Money is too tight to mention

POVERTY is an insult to human dignity. Ask Professor Mthuli Ncube. The Finance minister has found himself in the eye of a cyclone after writing a long and startling mea culpa to the international financial institutions, pleading poverty and begging for help.

Editor’s Memo brezh Malaba

If anyone in this country had forgotten how dehumanising poverty is, Ncube’s astonishing letter was a stark reminder of what happens to nations when leaders run out of ideas. Anyone can get broke, of course, so going bankrupt is really nothing out of the ordinary. But there is something worse than being broke: being clueless.

Never did anyone imagine for a moment that the Treasury chief of a government that postures as a decorated champion of anti-imperialism would go on bended knee — begging bowl in hand —and prostrate himself meekly like a lamb to the slaughter before the high priests of capitalism. Heresy!

Where I come from, if you see an impala throwing caution to the wind and sprinting straight into a vicious bushfire, you must know that something hotter than flames is after its life. What exactly has terrified our famously cosmopolitan Finance minister?

To answer that question, we must first examine the facts.Political leaders thrive on deception. Here on home soil, they wax lyrical about meaningless fiscal surpluses and transparent budgeting — even as they fail to buy basic medicines for dilapidated hospitals while powerful cartels are capturing state power — but in secrecy they confess the tragic realities of a rotten economy to the International Monetary Fund and the World Bank. Who is fooling who?

Zimbabwe’s tattered economy—much like a patient already weakened by “underlying” conditions—will find it extremely difficult to recover from Covid-19.
Ncube has announced what he describes as a ZW$18 billion stimulus and rescue package, equivalent to 9% of gross domestic product.

The government’s stimulus package sounds hunky-dory until you ask the thorny question: Where will Treasury get the money for this?
They dare not print money recklessly, or the flames of hyperinflation will be unforgiving. External funding for the rescue package appears unthinkable. The signs this week were telling. The World Bank gave Zimbabwe US$7 million. Of this amount, US$2 million is money diverted from the Cyclone Idai disaster fund. In comparison, Kenya got US$739 million from the International Monetary Fund (IMF). Mozambique got US$309 million.

Western governments have no faith in the Zanu PF government. They will not bring a cent in budgetary support — especially at a time when their own economies have been plunged into havoc by Covid-19.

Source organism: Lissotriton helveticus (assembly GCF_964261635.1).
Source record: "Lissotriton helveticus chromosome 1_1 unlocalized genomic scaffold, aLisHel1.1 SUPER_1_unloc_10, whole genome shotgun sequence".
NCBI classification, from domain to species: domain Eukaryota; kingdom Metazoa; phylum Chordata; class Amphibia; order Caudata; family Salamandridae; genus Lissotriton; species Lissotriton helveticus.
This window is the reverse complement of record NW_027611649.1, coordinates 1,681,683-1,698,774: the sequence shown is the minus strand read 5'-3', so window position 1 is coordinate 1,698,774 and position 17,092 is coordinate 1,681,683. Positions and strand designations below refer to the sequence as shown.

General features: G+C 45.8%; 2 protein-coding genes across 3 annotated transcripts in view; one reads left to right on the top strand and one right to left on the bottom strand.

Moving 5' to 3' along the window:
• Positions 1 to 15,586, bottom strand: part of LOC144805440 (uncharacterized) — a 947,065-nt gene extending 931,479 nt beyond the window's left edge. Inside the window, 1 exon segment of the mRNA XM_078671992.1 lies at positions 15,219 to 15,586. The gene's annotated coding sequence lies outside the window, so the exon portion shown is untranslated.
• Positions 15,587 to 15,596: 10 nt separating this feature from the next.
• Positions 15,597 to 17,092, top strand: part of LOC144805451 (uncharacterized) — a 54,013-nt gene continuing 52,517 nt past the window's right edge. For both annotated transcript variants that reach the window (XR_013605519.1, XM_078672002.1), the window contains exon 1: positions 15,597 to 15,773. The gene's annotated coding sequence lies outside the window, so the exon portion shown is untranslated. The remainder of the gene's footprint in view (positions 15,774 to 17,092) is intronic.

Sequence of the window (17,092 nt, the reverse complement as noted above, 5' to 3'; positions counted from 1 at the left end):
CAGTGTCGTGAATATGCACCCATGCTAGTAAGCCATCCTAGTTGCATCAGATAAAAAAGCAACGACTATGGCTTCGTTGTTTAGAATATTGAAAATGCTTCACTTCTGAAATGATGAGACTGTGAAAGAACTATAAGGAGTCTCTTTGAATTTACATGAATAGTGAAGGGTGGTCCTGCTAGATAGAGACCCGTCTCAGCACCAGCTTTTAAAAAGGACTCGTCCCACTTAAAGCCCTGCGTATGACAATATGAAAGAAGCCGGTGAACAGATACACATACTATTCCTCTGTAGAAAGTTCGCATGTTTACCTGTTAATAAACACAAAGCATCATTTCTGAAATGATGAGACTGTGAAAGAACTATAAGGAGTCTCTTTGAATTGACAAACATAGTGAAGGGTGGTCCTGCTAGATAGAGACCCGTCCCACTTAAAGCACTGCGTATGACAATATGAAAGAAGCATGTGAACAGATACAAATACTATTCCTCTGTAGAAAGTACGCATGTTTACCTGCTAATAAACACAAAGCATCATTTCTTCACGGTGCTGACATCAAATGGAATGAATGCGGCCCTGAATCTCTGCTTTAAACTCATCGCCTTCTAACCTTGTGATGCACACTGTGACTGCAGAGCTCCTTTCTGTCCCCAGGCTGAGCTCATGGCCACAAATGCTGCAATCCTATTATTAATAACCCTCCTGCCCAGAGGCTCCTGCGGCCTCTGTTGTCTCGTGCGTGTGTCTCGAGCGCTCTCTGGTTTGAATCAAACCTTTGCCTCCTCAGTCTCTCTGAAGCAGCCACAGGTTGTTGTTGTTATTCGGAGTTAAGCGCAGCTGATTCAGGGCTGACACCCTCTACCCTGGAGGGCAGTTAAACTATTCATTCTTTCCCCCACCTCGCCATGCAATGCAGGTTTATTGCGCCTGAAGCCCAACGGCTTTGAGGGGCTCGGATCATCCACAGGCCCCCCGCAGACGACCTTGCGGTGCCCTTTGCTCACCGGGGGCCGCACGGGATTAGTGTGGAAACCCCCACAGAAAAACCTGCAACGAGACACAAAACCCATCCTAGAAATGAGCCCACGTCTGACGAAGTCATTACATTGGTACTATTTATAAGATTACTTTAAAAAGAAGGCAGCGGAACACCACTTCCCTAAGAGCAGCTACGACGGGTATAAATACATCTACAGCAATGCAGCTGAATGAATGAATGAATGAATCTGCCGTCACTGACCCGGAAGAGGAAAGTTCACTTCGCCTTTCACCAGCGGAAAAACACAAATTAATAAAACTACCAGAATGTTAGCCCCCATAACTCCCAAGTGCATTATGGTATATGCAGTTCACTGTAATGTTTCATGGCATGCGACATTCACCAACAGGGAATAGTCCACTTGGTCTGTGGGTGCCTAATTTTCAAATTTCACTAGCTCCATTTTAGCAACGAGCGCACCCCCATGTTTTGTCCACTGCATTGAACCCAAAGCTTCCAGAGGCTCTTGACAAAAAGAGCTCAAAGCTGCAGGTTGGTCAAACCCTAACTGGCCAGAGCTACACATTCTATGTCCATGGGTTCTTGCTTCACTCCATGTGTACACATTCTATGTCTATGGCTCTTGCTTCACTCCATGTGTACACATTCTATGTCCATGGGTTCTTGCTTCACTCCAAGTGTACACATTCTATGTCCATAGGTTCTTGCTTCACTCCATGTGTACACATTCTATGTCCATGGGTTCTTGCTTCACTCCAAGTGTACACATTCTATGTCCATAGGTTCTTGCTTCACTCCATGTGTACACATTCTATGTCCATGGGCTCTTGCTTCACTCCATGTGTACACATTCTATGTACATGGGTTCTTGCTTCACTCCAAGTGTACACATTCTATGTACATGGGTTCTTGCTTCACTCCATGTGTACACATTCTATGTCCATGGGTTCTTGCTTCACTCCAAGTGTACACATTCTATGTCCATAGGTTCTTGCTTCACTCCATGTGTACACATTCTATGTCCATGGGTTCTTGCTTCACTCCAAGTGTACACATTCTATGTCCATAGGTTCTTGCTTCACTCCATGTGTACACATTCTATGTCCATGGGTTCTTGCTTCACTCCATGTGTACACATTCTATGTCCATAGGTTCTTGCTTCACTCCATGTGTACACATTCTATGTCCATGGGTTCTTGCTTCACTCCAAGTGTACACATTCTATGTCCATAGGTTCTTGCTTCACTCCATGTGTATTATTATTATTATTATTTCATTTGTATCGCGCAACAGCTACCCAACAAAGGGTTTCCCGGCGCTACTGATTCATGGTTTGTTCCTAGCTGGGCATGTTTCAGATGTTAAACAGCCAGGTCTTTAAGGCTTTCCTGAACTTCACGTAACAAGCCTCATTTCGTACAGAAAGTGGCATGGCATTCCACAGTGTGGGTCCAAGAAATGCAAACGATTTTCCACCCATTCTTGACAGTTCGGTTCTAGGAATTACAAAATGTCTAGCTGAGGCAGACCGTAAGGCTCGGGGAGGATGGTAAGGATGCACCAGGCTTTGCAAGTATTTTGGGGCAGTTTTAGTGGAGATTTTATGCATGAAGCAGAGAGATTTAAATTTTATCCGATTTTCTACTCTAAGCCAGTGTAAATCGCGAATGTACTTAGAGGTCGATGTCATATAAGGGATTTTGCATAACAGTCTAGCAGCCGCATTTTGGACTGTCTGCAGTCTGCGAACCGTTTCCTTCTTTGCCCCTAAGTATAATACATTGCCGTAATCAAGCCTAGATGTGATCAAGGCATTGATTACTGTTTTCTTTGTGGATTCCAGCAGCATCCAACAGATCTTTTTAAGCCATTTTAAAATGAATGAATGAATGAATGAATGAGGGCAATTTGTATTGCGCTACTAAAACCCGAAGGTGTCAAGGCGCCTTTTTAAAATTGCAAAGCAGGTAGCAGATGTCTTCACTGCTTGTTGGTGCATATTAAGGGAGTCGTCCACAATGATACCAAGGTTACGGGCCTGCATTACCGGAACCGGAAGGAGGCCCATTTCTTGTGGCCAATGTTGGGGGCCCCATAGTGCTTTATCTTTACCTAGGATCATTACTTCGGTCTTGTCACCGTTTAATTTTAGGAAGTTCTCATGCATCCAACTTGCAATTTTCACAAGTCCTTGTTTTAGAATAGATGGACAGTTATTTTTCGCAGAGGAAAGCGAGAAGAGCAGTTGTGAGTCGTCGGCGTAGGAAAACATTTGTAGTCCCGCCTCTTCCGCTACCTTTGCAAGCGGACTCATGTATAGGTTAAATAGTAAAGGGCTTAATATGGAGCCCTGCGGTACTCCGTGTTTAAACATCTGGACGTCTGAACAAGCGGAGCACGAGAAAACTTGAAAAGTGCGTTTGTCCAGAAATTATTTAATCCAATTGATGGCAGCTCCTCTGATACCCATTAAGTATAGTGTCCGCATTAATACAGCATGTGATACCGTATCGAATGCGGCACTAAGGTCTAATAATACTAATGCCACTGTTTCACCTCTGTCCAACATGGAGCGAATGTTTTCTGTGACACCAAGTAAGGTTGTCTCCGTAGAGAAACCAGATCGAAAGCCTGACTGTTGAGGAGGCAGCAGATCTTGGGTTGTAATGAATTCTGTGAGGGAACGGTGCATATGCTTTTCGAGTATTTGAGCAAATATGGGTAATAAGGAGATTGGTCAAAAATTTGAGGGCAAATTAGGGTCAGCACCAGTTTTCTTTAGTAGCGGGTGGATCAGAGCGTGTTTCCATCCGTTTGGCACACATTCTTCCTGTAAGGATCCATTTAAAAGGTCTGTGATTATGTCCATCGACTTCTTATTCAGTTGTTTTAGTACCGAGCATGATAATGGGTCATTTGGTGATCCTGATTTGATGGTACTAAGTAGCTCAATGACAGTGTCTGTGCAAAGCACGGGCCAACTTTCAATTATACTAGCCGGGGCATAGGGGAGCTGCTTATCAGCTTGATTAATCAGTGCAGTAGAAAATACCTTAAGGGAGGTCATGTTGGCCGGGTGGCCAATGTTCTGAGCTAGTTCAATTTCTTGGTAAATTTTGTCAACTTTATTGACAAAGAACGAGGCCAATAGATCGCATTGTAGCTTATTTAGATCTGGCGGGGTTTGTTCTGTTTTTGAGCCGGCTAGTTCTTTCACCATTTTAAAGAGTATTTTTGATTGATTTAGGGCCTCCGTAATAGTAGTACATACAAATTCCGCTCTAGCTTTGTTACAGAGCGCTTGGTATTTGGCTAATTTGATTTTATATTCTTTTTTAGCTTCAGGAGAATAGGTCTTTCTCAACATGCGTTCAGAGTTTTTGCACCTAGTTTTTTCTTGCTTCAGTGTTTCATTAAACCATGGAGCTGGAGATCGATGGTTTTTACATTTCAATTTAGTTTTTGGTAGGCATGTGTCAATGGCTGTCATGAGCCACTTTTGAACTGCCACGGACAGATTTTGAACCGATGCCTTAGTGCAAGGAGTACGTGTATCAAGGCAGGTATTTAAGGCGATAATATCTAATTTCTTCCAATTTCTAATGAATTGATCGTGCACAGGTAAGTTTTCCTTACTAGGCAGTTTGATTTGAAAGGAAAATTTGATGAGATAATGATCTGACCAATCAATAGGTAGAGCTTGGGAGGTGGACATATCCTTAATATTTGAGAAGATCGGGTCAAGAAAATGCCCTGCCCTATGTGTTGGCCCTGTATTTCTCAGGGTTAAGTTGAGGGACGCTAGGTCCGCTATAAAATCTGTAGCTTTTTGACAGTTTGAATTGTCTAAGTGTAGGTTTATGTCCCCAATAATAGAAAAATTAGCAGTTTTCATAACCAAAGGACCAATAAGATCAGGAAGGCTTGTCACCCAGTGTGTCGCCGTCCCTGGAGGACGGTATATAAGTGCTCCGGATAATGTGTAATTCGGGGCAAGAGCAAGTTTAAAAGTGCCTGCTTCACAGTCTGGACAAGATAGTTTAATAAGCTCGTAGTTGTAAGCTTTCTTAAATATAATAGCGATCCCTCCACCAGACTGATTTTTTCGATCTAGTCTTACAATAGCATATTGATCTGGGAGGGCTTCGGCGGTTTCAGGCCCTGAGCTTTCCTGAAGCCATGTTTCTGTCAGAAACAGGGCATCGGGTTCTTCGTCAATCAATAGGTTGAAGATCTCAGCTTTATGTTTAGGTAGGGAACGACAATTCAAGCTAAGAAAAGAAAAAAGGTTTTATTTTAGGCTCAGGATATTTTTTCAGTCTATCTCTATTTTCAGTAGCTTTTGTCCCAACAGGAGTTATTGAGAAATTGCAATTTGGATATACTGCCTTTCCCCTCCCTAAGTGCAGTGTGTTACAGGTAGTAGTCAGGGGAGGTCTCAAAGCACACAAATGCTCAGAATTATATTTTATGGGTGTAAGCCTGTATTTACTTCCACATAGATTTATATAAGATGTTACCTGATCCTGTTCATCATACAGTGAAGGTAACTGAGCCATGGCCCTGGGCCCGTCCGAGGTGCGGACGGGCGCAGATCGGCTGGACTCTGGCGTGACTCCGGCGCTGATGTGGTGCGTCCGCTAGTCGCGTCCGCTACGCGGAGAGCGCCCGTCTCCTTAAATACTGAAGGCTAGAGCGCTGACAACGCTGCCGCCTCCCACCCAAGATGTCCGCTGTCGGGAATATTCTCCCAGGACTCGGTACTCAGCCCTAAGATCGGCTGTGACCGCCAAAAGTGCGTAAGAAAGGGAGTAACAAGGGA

China and Russia will not provide Zimbabwe with budgetary support. Beijing, interestingly enough, is unwilling to pour money down the drain. The Kremlin, on the other hand, has little interest in this country beyond the platinum in Darwendale. Besides, Russia may be a nuclear-armed military giant, but in economic terms it is a midget — its GDP easily dwarfed by the likes of Italy and Canada.

Forget about the European Union. Covid-19 has caused enough grief for Europe and there is really no patience in Brussels to put up with a delinquent African government. In fact, the EU has just added Zimbabwe to a list of countries that promote or tolerate illicit financial flows.

Which leaves us with what options? Well, the government could try to float a bond, but how many investors would be interested in that sort of paper?
There is lots of excited chatter in the corridors of power these days about a plan to launch the Victoria Falls Stock Exchange (VFEX). It comes after the government recently appointed the inaugural board of the Zimbabwe Investment and Development Authority (Zida).

These two new institutions are meant to spearhead efforts to attract investment and generate foreign currency. On paper, it is a noble quest. In reality, though, it is fraught with immense difficulties. The most obvious obstacle is the Zimbabwean government’s bad reputation on the international markets. Owing to policy inconsistency, failure to respect property rights, violation of the rule of law and human rights, foreign investors will continue treading with caution.

Perhaps the quickest way out of the quagmire is through the smart management of mineral resources. But, again, would you trust this government to do the right thing?

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